After all, human life has its origin within her. Perhaps this is why the book of Genesis used the Hebrew terms “built-up” to describe Eve's creation. In fact, the expression “built-up” is also used to recount the construction of sacred places; most notably the Jewish temple by King Solomon where God chose to dwell. To be sure, just as God dwelt in the holy of holies in the Temple, and just as he dwells in tabernacles in Catholic churches throughout the world, the female womb would come to serve as a sanctuary of the first nine months of human life. In her, human life begins and through her it is nurtured. It can even be argued that two human beings are never so close as when a mother is pregnant with her child.

Male Image Reveals Distinction:

This leads us to why it is important to retain a male-only priesthood and the masculine image of God as Father and Son. It furthermore explains why creation and the Church is depicted in the feminine. The relationship between a man and a woman in terms of procreation reveals the distinction between God and creation; it further illustrates the relationship between Christ and his Church.

At conception, the unity between the mother and the child is ever so close as mentioned above. With this, the distinction is less pronounced between a mother and a newly conceived child than with a father and a newly conceived child. As a matter of fact, father's child can be conceived when he is miles away. Therefore, the creation of human life, or its beginning, is closely bound up with the mother but not so with the father. Indeed, there is a gap, a physical distance if you will, that inheres between the father and the inception of life. Indeed, it is he who learns about the pregnancy from her.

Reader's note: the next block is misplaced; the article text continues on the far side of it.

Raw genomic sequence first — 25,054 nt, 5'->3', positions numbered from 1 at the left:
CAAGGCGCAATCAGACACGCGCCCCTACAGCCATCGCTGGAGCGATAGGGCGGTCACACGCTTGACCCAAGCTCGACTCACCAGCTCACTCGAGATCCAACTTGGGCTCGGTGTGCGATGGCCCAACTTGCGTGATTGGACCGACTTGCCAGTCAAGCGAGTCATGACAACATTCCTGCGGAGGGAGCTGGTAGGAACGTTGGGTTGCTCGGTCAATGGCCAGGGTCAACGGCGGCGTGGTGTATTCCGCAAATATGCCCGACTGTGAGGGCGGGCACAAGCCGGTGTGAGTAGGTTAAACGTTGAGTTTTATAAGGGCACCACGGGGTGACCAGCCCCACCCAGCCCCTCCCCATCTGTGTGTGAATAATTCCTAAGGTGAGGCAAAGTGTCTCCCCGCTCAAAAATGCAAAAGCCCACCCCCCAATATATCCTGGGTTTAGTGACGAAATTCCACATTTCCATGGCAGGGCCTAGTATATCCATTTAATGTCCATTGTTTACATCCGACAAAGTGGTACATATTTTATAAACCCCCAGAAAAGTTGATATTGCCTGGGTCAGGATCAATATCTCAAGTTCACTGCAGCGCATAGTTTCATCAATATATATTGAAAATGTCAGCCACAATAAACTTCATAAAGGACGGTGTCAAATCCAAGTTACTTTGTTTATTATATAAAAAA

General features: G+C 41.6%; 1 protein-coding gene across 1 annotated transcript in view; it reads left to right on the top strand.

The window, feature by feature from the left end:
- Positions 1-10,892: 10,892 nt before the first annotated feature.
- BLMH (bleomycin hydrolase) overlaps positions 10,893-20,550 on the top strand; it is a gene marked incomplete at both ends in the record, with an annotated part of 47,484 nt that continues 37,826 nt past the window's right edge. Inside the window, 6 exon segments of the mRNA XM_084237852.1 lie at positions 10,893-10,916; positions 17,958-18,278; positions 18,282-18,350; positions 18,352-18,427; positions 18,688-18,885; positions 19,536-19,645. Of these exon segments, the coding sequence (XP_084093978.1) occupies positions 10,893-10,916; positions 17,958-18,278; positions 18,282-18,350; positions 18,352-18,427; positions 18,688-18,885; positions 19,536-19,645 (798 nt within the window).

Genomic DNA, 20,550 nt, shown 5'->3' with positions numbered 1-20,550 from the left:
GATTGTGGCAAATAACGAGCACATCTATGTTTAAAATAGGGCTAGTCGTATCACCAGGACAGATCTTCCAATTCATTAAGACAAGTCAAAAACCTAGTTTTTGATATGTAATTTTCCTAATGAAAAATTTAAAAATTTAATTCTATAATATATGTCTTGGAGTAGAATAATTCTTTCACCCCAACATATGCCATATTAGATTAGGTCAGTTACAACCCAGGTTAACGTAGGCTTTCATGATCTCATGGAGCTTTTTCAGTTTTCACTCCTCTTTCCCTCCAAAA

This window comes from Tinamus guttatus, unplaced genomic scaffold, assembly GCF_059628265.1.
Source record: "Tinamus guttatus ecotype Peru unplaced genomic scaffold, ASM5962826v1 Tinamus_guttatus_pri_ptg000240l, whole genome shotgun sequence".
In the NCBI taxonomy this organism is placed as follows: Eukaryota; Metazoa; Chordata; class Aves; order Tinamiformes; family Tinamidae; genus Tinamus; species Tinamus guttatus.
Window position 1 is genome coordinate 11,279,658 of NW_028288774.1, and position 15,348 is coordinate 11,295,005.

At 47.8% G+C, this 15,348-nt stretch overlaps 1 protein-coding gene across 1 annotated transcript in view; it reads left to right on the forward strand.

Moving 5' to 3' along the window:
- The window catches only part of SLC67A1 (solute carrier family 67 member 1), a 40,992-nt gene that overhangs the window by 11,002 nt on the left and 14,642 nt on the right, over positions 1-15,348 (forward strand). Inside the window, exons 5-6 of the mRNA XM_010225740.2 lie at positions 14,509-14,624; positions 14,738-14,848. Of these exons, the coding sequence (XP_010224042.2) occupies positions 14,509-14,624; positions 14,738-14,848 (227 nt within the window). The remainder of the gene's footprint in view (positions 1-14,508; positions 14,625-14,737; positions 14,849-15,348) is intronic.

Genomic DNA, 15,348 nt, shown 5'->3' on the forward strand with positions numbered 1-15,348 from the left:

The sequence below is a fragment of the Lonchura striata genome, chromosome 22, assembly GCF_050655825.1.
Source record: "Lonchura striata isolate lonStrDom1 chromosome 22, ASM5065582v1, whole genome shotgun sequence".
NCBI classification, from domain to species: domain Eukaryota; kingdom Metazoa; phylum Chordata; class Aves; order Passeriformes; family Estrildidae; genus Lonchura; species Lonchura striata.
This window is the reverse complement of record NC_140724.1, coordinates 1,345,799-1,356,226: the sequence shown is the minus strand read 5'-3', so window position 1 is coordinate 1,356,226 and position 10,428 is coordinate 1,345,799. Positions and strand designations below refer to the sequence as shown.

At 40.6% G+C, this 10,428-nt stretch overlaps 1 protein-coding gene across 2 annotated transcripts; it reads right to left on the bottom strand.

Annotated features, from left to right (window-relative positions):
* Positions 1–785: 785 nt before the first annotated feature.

This distinction is important when it comes to God and his creation. There is a profound difference between the Creator and creation as we know from Scripture. The masculine image assigned to God and the feminine character given to creation preserves the distinction between the two. The Lord speaks and the sea, the land, the moon, man and woman came into being. Hence, creation is receptive while its Creator is proactive. However, if a feminine imagery would be assigned to God such as “mother” or “daughter,” then such designations would convey an entirely different kind of God; one that is receptive like creation itself. He would become confused with the world that he created. History demonstrates this.

Is it no wonder then that New Age spirituality and other forms of paganism have their goddesses and also worship nature? I remember praying in a chapel that belonged to a convent of feminist nuns (I was unaware of their orientation at the time) and I happened to read their invocation of “Mother-Earth” and the “four winds” on their prayer cards. Worshiping God as mother quite naturally leads to pantheism- the worship of creation.